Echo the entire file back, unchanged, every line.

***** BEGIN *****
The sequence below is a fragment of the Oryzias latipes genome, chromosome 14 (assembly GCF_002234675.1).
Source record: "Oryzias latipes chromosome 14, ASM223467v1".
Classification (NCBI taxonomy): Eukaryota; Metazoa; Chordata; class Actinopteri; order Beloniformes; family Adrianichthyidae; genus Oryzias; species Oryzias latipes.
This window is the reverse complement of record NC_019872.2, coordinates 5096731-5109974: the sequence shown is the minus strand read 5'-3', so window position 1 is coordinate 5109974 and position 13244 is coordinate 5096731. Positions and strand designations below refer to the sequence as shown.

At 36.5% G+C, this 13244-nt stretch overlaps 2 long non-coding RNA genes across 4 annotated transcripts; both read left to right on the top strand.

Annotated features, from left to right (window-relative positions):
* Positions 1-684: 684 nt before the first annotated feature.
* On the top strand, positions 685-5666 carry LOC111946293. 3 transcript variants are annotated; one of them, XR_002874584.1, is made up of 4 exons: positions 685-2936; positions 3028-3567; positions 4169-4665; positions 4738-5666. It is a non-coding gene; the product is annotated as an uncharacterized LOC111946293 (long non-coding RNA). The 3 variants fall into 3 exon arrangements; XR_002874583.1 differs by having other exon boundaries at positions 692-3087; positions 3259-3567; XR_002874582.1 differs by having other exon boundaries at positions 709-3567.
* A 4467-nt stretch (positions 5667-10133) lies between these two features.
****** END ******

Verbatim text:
The sequence below is a fragment of the Oryzias latipes genome, chromosome 14 (assembly GCF_002234675.1).
Source record: "Oryzias latipes chromosome 14, ASM223467v1".
Classification (NCBI taxonomy): Eukaryota; Metazoa; Chordata; class Actinopteri; order Beloniformes; family Adrianichthyidae; genus Oryzias; species Oryzias latipes.
This window is the reverse complement of record NC_019872.2, coordinates 5096731-5109974: the sequence shown is the minus strand read 5'-3', so window position 1 is coordinate 5109974 and position 13244 is coordinate 5096731. Positions and strand designations below refer to the sequence as shown.

At 36.5% G+C, this 13244-nt stretch overlaps 2 long non-coding RNA genes across 4 annotated transcripts; both read left to right on the top strand.

Annotated features, from left to right (window-relative positions):
* Positions 1-684: 684 nt before the first annotated feature.
* On the top strand, positions 685-5666 carry LOC111946293. 3 transcript variants are annotated; one of them, XR_002874584.1, is made up of 4 exons: positions 685-2936; positions 3028-3567; positions 4169-4665; positions 4738-5666. It is a non-coding gene; the product is annotated as an uncharacterized LOC111946293 (long non-coding RNA). The 3 variants fall into 3 exon arrangements; XR_002874583.1 differs by having other exon boundaries at positions 692-3087; positions 3259-3567; XR_002874582.1 differs by having other exon boundaries at positions 709-3567.
* A 4467-nt stretch (positions 5667-10133) lies between these two features.